If you believe the endlessly productive people on social media, this period of lockdown is an ideal time to finish a personal project. We have been forced to change plans, adapt and experiment so, in the positive spirit of the ‘productive people’, this post is about how I managed to take a project that had been stopped midway and create something new.
You may remember a year or so ago, I was asked to create a map of the Oxford Waterways as a prop for the BBC/HBO series ‘His Dark Materials’, shown in late 2019. Well, in fact, originally there were two maps commissioned; the first, a close up map of the Thames and the second, a more pulled back view. As often happens in films, the script changed, scenes were cut and one of the maps was no longer needed although I had already started it.
I was disappointed and frustrated – I like to finish things and find it hard to leave something in mid flow so I put it to one side. No point wasting good drawing and research. There would always be a time to complete it for my own satisfaction. And there was.
Using the first, very simple map as a base, I worked it up into something more complex. Beside the Rivers Thames and Cherwell with their lacing of streams and canals, I added forests and hedgerows, marshes and pools. Roads and pathways were named and lettered. Tiny iconic Oxford buildings sprang up in the centre. I can’t go there at the moment, but one day, I will.A new cartouche appeared, more complex than the first and based on the lettering and traditional patterns found on old canal boats.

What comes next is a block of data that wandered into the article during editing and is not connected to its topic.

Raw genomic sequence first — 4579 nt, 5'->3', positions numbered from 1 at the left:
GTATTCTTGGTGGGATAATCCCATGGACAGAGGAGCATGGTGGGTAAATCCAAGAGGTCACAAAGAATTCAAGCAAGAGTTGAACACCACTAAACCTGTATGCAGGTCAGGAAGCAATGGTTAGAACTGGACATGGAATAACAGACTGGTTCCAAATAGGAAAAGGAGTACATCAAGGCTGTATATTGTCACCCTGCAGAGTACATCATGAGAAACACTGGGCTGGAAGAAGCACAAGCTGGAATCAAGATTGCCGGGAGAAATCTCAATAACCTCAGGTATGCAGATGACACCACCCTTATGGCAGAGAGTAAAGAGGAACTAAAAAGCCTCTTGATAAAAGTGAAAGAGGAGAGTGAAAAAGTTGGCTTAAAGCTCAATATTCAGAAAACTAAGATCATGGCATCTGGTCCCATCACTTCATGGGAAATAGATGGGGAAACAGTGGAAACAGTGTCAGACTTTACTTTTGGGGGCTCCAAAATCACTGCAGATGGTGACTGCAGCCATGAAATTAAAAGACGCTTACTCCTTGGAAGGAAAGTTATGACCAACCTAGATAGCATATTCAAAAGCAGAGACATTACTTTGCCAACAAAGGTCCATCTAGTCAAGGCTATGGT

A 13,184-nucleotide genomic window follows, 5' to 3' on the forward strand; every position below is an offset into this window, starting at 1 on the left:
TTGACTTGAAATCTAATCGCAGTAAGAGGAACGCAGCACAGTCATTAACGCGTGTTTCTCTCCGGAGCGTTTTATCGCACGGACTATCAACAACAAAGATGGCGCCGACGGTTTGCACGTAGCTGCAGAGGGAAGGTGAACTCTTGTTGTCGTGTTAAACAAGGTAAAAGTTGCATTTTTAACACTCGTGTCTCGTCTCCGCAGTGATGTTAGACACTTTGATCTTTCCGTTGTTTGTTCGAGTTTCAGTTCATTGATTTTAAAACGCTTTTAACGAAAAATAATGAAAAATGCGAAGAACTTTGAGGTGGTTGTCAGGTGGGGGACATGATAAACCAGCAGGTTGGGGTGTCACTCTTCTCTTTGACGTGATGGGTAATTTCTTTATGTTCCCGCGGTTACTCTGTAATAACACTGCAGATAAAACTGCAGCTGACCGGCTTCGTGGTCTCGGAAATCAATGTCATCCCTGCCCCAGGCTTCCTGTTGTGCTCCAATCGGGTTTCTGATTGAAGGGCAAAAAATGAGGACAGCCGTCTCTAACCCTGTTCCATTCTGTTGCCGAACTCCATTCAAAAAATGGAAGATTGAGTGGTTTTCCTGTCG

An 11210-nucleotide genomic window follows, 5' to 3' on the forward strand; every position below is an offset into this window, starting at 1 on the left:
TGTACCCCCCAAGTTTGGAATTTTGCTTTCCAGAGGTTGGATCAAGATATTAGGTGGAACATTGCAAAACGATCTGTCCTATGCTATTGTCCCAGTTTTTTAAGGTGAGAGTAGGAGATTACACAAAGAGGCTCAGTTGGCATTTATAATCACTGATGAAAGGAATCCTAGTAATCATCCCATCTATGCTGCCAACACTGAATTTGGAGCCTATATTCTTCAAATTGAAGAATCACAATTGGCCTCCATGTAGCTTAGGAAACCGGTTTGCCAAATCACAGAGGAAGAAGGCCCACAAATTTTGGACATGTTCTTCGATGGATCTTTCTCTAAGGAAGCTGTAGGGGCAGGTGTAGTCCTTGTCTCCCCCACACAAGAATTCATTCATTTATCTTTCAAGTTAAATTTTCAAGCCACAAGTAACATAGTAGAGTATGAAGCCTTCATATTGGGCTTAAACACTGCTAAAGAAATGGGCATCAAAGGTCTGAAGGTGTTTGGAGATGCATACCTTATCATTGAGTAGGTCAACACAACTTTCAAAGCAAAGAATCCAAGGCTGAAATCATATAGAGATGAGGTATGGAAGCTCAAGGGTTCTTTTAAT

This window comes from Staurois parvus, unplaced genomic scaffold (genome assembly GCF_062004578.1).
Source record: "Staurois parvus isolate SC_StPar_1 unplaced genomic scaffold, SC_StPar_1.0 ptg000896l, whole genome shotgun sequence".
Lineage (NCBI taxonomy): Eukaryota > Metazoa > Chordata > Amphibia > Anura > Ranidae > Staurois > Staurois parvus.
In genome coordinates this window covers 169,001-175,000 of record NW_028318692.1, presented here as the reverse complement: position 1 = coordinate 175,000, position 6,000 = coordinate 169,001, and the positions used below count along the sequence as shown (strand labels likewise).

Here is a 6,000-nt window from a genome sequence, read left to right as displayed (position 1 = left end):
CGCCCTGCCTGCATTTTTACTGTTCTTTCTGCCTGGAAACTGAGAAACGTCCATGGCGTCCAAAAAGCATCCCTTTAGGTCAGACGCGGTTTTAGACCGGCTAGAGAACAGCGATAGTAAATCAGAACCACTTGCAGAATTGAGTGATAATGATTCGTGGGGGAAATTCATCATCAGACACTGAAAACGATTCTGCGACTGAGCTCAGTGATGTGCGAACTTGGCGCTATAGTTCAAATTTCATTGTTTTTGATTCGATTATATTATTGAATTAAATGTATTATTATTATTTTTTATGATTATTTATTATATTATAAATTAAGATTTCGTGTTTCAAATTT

The compass rose reflects those barge colours too, set next to sections patterned with waves and an anchor pointing Northwards.
I wanted to include more common river wildlife on the map so I made a swallow and kingfisher swoop across the landscape. Moustachioed barbel and fat bream swim lazily through borders, in between the antics of frogs and newts and otters. Water marigold and mint reach upwards to touch the drooping willow trees.
My kind of place. My kind of map.
From a map created for a client with a particular brief, this map of the Oxford waterways had become my own: idiosyncratic, colourful, crammed and decorative, teaming with nature and made purely for enjoyment.
Maps are, at heart, functional tools although there is no ultimate end-use for this one. However, despite that, I learnt so much about these waterways in the making of it and I learnt, as an artist, how important it is to take time out for personal projects. The process of creating this map became a guide, pointing me to an eventual desired destination; I’d like to continue making more maps that combine cartography and nature in the future. Even if the initial spring starts in disappointment and frustration and plans have to change, you just don’t know where the river will finally take you…